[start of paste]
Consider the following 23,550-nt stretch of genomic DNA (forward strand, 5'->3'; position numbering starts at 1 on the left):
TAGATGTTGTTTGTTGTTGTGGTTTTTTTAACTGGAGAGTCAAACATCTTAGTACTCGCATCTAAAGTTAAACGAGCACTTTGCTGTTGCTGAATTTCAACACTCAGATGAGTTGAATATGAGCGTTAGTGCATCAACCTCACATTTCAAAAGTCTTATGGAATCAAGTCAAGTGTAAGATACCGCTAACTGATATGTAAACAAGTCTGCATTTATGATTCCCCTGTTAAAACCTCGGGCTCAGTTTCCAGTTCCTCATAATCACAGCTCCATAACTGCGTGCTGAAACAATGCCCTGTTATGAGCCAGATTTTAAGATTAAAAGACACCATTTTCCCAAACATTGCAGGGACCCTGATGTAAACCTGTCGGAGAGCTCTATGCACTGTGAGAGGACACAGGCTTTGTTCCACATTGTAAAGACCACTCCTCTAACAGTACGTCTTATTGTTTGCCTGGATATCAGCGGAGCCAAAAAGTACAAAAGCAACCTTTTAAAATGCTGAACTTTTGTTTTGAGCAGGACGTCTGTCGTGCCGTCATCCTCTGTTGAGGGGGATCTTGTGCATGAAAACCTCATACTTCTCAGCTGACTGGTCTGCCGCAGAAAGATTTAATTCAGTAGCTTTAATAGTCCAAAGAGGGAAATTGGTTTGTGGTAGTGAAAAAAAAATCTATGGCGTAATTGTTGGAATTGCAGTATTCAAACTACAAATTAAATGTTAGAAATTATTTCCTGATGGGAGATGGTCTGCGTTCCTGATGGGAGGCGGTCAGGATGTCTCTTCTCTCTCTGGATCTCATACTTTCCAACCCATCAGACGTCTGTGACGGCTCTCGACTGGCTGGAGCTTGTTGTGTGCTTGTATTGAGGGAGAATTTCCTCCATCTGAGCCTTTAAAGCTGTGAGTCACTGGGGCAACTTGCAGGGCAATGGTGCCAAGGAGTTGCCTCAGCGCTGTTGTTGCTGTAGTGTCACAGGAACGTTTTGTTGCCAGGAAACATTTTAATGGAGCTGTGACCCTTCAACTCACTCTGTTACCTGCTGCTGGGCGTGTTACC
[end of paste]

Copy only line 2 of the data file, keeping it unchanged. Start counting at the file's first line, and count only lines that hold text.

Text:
TAGATGTTGTTTGTTGTTGTGGTTTTTTTAACTGGAGAGTCAAACATCTTAGTACTCGCATCTAAAGTTAAACGAGCACTTTGCTGTTGCTGAATTTCAACACTCAGATGAGTTGAATATGAGCGTTAGTGCATCAACCTCACATTTCAAAAGTCTTATGGAATCAAGTCAAGTGTAAGATACCGCTAACTGATATGTAAACAAGTCTGCATTTATGATTCCCCTGTTAAAACCTCGGGCTCAGTTTCCAGTTCCTCATAATCACAGCTCCATAACTGCGTGCTGAAACAATGCCCTGTTATGAGCCAGATTTTAAGATTAAAAGACACCATTTTCCCAAACATTGCAGGGACCCTGATGTAAACCTGTCGGAGAGCTCTATGCACTGTGAGAGGACACAGGCTTTGTTCCACATTGTAAAGACCACTCCTCTAACAGTACGTCTTATTGTTTGCCTGGATATCAGCGGAGCCAAAAAGTACAAAAGCAACCTTTTAAAATGCTGAACTTTTGTTTTGAGCAGGACGTCTGTCGTGCCGTCATCCTCTGTTGAGGGGGATCTTGTGCATGAAAACCTCATACTTCTCAGCTGACTGGTCTGCCGCAGAAAGATTTAATTCAGTAGCTTTAATAGTCCAAAGAGGGAAATTGGTTTGTGGTAGTGAAAAAAAAATCTATGGCGTAATTGTTGGAATTGCAGTATTCAAACTACAAATTAAATGTTAGAAATTATTTCCTGATGGGAGATGGTCTGCGTTCCTGATGGGAGGCGGTCAGGATGTCTCTTCTCTCTCTGGATCTCATACTTTCCAACCCATCAGACGTCTGTGACGGCTCTCGACTGGCTGGAGCTTGTTGTGTGCTTGTATTGAGGGAGAATTTCCTCCATCTGAGCCTTTAAAGCTGTGAGTCACTGGGGCAACTTGCAGGGCAATGGTGCCAAGGAGTTGCCTCAGCGCTGTTGTTGCTGTAGTGTCACAGGAACGTTTTGTTGCCAGGAAACATTTTAATGGAGCTGTGACCCTTCAACTCACTCTGTTACCTGCTGCTGGGCGTGTTACC